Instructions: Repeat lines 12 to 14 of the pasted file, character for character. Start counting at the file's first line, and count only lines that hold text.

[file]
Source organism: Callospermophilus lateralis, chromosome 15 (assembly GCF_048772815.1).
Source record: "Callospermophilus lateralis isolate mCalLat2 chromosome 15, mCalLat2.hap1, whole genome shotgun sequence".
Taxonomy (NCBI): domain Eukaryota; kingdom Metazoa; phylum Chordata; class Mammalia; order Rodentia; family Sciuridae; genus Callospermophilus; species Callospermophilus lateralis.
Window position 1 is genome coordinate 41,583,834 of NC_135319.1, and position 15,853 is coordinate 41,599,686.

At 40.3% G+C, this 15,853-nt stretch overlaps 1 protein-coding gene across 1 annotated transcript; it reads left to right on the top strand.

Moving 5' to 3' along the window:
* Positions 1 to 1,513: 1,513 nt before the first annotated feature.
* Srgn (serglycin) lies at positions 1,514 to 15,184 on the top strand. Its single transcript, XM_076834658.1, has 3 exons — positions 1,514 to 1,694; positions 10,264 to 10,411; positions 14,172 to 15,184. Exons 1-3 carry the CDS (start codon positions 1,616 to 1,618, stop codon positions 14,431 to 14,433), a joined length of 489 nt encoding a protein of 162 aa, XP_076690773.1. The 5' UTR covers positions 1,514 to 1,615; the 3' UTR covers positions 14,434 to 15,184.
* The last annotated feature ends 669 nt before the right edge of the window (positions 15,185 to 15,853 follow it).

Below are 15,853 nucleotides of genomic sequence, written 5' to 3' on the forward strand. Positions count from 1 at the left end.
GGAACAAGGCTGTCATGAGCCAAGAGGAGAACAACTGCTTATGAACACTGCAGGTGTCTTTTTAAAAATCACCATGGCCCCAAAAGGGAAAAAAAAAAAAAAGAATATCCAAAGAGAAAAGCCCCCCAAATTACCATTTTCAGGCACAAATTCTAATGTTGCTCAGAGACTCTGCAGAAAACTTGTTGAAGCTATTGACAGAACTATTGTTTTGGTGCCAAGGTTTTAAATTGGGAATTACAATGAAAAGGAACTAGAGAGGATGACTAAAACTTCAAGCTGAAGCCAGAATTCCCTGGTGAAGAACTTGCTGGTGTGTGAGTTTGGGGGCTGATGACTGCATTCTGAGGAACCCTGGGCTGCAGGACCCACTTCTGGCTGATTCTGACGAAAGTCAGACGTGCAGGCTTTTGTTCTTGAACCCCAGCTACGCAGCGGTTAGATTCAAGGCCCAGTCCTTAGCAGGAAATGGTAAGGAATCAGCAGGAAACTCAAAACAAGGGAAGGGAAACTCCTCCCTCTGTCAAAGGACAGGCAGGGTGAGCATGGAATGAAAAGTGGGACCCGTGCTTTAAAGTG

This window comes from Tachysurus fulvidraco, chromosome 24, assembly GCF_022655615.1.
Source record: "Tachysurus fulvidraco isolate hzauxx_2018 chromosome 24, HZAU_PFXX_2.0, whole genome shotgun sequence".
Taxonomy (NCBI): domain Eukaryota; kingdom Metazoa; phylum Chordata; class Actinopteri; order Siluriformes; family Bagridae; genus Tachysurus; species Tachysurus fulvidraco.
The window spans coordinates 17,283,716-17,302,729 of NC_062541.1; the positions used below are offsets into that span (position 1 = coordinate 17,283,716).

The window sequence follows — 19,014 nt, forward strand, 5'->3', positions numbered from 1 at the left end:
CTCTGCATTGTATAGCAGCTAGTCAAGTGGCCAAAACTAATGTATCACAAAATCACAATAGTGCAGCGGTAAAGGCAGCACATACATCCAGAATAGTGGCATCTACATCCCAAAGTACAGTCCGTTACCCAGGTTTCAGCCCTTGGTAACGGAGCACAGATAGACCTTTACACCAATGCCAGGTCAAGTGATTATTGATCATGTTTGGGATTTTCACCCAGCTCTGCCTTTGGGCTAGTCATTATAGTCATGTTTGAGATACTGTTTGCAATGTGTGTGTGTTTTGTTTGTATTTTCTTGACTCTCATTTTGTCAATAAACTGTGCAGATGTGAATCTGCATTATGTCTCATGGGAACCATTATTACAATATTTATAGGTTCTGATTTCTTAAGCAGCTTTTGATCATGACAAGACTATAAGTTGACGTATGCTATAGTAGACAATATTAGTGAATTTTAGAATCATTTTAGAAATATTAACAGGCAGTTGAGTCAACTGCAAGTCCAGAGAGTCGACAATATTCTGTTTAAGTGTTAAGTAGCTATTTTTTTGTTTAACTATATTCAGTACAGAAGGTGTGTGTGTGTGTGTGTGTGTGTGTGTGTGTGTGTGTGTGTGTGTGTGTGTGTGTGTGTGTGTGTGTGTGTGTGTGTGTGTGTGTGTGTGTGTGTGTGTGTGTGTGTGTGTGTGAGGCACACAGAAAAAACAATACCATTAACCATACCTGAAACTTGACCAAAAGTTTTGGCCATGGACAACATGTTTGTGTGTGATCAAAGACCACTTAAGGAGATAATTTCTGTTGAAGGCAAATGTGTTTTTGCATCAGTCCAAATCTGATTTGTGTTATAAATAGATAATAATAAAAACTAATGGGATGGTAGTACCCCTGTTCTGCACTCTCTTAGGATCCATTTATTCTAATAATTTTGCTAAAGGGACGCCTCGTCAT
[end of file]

This window comes from Tachysurus fulvidraco, chromosome 24, assembly GCF_022655615.1.
Source record: "Tachysurus fulvidraco isolate hzauxx_2018 chromosome 24, HZAU_PFXX_2.0, whole genome shotgun sequence".
Taxonomy (NCBI): domain Eukaryota; kingdom Metazoa; phylum Chordata; class Actinopteri; order Siluriformes; family Bagridae; genus Tachysurus; species Tachysurus fulvidraco.